The trade deal agreed to by the U.S. and China defuses tensions between the world's two largest economies, and could help boost corporate profits marginally and the global economy next year, analysts say.
That would be a positive for stocks and suggests that analysts may also upgrade expectations for the market in 2020.
However, policy analysts say there are still thorny issues between the two countries that will continue to be a focus and possibly a source of market volatility. Those would include national security issues, the continued clash between the U.S. and China on technology and U.S. concerns about human rights in Hong Kong and among China's Muslim population.
"The key is you are telling businesses not only tariffs are not going up, but they are going down. The biggest consequences of that is you could start to see business spending going up as confidence is coming back," said Daniel Clifton, head of policy research at Strategas.
Stocks sold off on Friday a bit, giving up large gains early in the day after both Chinese and U.S. officials confirmed they had agreed to the perimeters for an agreement that importantly halts new tariffs and rolls back some existing tariffs. The U.S. said tariffs on $120 billion in Chinese goods will fall to 7.5%, while 25% tariffs remain on $250 billion in goods.
The S&P 500 ended Friday with a very slight gain of less than 1 point, at 3,168. It was up 0.7% for the week and 26% for the year in anticipation of a China trade truce.
The U.S., in a statement, did say the deal requires structural reforms and other changes by China in the areas of intellectual property, technology transfer, agriculture, financial services, currency and foreign exchange.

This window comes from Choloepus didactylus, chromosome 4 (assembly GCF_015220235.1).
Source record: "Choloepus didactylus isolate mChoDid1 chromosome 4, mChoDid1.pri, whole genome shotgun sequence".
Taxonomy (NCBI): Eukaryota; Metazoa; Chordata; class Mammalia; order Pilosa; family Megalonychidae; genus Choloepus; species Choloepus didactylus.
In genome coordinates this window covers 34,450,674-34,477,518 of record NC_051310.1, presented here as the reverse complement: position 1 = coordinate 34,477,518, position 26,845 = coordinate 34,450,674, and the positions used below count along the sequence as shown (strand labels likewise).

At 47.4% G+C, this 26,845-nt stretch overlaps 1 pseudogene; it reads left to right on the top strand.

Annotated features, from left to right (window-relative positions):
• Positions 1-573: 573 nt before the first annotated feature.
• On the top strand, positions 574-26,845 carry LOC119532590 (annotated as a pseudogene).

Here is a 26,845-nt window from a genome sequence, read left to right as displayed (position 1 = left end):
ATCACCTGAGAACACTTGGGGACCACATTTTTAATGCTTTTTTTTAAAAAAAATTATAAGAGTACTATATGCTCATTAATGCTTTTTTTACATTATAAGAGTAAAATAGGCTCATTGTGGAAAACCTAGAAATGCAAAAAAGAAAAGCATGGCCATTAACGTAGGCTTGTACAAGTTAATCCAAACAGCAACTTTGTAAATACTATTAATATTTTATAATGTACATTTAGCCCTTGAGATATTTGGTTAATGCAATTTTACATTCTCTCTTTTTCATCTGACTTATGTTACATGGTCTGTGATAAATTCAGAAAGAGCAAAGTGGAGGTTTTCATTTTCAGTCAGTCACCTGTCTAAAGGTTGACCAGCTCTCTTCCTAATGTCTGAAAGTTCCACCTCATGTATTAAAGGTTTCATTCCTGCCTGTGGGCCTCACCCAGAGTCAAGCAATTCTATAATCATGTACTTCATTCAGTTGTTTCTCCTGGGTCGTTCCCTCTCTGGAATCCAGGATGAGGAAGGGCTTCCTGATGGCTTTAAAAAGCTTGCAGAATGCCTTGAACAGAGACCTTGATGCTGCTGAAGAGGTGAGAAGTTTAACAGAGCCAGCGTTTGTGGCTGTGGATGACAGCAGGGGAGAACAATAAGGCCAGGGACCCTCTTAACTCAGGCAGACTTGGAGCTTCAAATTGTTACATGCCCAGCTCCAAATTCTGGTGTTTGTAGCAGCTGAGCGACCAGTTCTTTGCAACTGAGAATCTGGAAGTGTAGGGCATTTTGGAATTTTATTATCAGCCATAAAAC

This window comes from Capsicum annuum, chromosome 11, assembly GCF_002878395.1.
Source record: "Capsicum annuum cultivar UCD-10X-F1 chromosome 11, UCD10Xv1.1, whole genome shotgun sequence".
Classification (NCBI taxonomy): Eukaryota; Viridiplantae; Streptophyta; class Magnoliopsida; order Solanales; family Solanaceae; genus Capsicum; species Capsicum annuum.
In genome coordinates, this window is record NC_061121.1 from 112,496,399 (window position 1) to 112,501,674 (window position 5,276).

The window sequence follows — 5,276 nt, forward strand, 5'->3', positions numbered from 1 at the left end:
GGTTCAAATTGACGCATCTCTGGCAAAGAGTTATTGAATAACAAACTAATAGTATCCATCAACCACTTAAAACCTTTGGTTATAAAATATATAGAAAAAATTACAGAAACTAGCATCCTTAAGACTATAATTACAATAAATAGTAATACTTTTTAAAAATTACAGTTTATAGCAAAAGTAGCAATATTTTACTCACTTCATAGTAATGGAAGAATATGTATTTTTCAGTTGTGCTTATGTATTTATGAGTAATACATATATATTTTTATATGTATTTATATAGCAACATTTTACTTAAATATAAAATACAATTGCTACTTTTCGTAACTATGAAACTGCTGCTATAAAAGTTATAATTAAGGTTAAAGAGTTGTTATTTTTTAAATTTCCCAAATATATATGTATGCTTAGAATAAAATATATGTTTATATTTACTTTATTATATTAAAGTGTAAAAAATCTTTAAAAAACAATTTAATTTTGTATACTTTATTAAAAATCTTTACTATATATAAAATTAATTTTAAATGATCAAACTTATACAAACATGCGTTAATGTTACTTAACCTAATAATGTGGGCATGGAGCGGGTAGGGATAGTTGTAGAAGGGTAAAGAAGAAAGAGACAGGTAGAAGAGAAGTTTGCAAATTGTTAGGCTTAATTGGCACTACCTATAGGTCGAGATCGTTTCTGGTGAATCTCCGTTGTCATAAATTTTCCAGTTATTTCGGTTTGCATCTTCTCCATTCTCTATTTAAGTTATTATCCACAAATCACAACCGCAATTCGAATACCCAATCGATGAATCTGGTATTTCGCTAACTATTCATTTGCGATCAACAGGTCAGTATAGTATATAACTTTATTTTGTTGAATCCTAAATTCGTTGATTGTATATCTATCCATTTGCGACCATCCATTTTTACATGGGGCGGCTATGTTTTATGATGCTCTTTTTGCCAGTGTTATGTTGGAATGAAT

"I think the greatest news that we're all not focused on is there's no escalation of December 15 tariffs and escalation has come to a halt," said Art Hogan, chief market strategist at National Securities. "We've literally bought the rumor and sold the news."
Citigroup global economist Cesar Rojas said the potential de-escalation of trade tensions should be positive for encouraging animal spirits and help support the current rebound in manufacturing.
"Overall we think we have what was expected, no December tariffs," said Rojas. "There is the potential for roll backs of tariffs once this is implemented. We have some time...basically we are kicking the can down the road." Rojas said he expects that national security issues will remain a point of controversy between the two, particularly as they discuss technology in the next round of talks.
Analysts have said stocks were already pricing in the promise of a trade deal. But the market was not pricing in any new tariffs, and stocks would have reacted violently had the next round of tariffs on $156 billion in Chinese goods been imposed on Sunday, as threatened. Analysts said investors were, however, disappointed that news reports the U.S. was willing to roll back a full half of all the tariffs did not pan out.
"I think we'll wake up Monday and see a lot of things that could have gone wrong this week and didn't. This is one of them and the U.K. election was the other. The market tends to be a little fickle in terms of how much was priced in," said Hogan. "This is good news. We put a cap on U.S.-China trade escalation."